How 100 Years Of EEG Have Transformed Neuroscience

The electroencephalogram allowed scientists to record and read brain activity.

By Erika Nyhus, Bowdoin CollegeJul 3, 2024 9:00 AM
The electroencephalogram allowed scientists to record and read brain activity. Kateryna Kon/Science Photo Library via Getty Images


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Electroencephalography, or EEG, was invented 100 years ago. In the years since the invention of this device to monitor brain electricity, it has had an incredible impact on how scientists study the human brain.

Since its first use, the EEG has shaped researchers’ understanding of cognition, from perception to memory. It has also been important for diagnosing and guiding treatment of multiple brain disorders, including epilepsy.

I am a cognitive neuroscientist who uses EEG to study how people remember events from their past. The EEG’s 100-year anniversary is an opportunity to reflect on this discovery’s significance in neuroscience and medicine.

Discovery of EEG

On July 6, 1924, psychiatrist Hans Berger performed the first EEG recording on a human, a 17-year-old boy undergoing neurosurgery. At the time, Berger and other researchers were performing electrical recordings on the brains of animals.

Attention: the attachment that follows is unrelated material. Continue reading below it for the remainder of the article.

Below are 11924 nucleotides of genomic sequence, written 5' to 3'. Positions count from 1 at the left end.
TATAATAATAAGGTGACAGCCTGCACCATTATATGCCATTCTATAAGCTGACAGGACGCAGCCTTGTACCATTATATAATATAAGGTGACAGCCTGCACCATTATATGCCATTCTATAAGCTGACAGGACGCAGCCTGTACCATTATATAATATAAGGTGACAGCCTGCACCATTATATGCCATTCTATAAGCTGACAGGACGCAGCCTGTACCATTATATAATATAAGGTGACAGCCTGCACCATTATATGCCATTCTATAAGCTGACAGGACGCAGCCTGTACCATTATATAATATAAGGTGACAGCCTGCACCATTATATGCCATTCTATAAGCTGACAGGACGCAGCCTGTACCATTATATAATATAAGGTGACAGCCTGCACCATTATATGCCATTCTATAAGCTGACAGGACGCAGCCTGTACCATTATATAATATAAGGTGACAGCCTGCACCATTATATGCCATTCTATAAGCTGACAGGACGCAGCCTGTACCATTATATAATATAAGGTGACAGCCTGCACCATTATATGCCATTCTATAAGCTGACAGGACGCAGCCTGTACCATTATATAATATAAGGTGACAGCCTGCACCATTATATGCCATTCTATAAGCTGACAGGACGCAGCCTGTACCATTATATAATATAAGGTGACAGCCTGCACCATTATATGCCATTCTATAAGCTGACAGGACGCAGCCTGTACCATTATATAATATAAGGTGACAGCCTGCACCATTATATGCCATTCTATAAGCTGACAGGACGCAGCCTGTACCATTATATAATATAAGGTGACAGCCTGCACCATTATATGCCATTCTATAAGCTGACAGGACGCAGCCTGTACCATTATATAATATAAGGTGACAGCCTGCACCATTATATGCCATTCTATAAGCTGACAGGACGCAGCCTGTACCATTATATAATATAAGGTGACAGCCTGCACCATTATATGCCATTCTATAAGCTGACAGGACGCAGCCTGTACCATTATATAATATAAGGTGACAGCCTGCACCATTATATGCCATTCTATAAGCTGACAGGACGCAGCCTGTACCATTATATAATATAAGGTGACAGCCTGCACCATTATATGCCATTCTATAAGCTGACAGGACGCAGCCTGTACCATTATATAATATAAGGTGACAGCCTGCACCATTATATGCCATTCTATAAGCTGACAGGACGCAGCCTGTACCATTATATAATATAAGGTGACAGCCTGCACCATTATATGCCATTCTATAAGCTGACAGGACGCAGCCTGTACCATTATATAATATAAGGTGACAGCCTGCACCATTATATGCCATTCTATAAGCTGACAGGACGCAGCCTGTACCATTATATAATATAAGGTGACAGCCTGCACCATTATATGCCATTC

What set Berger apart was his obsession with finding the physical basis of what he called psychic energy, or mental effort, in people. Through a series of experiments spanning his early career, Berger measured brain volume and temperature to study changes in mental processes such as intellectual work, attention and desire.

He then turned to recording electrical activity. Though he recorded the first traces of EEG in the human brain in 1924, he did not publish the results until 1929. Those five intervening years were a tortuous phase of self-doubt about the source of the EEG signal in the brain and refining the experimental setup. Berger recorded hundreds of EEGs on multiple subjects, including his own children, with both experimental successes and setbacks.

Two EEG traces, the top more irregular in rhythm than the bottom. Hans Berger/Über das Elektrenkephalogramm des Menchen. Archives für Psychiatrie. 1929; 87:527-70 via Wikimedia Commons